Nigerian Islamist militants claim UN attack
Today's suicide attack on the United Nations headquarters in Nigeria marks the first time Boko Haram has struck a foreign target.
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A suicide car bombing Friday on the United Nations headquarters in Nigeria's capital, Abuja, killed at least 16 people, injured dozens, and destroyed the lower floors of the multistory building. Twenty-six UN agencies have offices in the building, which may have held as many as 400 people at the time of the attack.
Boko Haram, a radical Muslim group based in the country's northeast, claimed responsibility for the attack, according to the Associated Press. The group has targeted the Nigerian government and police before, but this is the first time it has struck an international organization.
"This is not an attack on Nigeria but on the global community," said Minister of State for Foreign Affairs Viola Onwuliri. "An attack on the world."
A UN official told the BBC that the UN received intelligence last month that it could expect an attack by Boko Haram and that it had stepped up security in response.
According to the spokeswoman for Nigeria's National Emergency Management Agency, Yushau Shuaib, the vehicle passed through the first and second gates of the UN compound and detonated its explosives in the building's reception hall, CNN reports.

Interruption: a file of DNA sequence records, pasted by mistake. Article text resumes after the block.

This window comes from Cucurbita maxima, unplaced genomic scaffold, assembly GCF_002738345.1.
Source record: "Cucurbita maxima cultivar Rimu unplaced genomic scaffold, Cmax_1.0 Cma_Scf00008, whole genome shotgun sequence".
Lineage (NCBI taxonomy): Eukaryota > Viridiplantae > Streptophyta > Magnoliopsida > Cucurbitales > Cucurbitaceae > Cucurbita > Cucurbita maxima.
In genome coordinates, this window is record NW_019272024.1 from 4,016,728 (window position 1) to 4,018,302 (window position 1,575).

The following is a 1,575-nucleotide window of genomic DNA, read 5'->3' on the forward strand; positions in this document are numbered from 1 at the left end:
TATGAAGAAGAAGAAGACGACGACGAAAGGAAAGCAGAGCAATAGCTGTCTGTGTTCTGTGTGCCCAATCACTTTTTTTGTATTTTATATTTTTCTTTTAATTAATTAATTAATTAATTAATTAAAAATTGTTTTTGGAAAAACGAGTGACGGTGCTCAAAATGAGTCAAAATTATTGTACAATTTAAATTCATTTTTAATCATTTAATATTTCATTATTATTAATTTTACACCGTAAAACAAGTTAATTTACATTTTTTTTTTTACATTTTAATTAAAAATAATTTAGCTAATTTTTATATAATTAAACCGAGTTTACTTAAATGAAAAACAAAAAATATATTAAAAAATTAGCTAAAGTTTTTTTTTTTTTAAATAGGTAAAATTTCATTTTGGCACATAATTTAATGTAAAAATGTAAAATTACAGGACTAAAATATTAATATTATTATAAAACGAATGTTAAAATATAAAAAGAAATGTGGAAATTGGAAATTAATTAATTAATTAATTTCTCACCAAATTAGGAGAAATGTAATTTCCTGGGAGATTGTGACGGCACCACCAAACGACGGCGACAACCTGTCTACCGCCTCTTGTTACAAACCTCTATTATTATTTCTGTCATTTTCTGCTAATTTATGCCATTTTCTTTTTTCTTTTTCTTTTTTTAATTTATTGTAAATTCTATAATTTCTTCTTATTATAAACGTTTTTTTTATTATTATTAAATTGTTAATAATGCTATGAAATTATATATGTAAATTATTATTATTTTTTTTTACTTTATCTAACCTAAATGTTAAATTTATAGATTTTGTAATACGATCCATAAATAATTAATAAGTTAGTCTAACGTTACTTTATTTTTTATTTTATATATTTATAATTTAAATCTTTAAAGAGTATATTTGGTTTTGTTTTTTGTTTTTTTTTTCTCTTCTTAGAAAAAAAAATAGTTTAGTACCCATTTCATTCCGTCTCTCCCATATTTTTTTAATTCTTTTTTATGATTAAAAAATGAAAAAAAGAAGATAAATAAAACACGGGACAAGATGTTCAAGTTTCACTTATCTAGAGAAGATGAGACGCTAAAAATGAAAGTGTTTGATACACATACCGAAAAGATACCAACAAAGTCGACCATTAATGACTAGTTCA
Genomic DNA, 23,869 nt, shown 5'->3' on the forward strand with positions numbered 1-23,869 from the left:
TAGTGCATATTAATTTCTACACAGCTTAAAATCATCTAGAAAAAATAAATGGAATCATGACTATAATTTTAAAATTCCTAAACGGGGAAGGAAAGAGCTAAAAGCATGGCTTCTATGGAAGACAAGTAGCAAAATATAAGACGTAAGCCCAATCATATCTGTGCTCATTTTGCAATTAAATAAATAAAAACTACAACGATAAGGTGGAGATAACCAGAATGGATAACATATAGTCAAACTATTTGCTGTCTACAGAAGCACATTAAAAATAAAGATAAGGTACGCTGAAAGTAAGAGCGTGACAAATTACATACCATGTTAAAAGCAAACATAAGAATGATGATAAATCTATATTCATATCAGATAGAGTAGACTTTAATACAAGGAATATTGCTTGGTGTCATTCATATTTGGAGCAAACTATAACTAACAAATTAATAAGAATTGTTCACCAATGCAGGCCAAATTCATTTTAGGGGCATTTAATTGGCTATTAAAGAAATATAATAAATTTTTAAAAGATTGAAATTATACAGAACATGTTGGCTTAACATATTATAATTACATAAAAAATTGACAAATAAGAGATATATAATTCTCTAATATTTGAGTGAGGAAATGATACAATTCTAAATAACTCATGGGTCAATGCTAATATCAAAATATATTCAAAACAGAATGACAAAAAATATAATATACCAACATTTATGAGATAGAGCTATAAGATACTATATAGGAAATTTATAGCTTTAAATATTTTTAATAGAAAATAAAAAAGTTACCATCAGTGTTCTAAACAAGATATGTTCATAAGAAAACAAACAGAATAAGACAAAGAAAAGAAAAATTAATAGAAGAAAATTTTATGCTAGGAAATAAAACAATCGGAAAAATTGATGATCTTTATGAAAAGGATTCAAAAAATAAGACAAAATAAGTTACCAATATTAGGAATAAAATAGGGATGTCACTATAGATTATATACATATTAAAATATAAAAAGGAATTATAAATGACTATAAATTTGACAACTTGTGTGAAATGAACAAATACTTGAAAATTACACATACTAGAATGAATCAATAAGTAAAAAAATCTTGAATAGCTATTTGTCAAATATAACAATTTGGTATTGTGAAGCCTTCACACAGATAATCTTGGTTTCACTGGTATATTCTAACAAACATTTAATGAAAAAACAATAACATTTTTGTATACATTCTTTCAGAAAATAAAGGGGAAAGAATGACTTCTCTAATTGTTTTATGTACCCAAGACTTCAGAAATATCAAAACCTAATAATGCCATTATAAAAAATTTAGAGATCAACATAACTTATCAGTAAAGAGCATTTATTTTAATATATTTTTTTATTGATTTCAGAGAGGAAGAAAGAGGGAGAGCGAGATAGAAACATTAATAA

The attack was clearly meant for the UN building; there's no chance the target was a mistake, writes Elizabeth Dickinson, a former Nigeria correspondent for The Economist, on the blog UN Dispatch.
Abuja, as a city, looks a bit like a metropolis in the Arabian Gulf (or, say, Miami.) It’s spread out, the buildings are big and surrounded by parking lots and gates. You need a car to go anywhere. Even by that measure, the UN compound was separated from the other buildings in town — about a 20 minute drive from the center of the city, and about a five minute drive from the US Embassy. If the bomb went off at the UN compound, then that was the target; there’s no chance it could have been intended for another building as there are none nearby. That’s clearly why Nigeria’s minister of state for foreign affairs told BBC that this constituted an “act of international terrorism” – against the international community.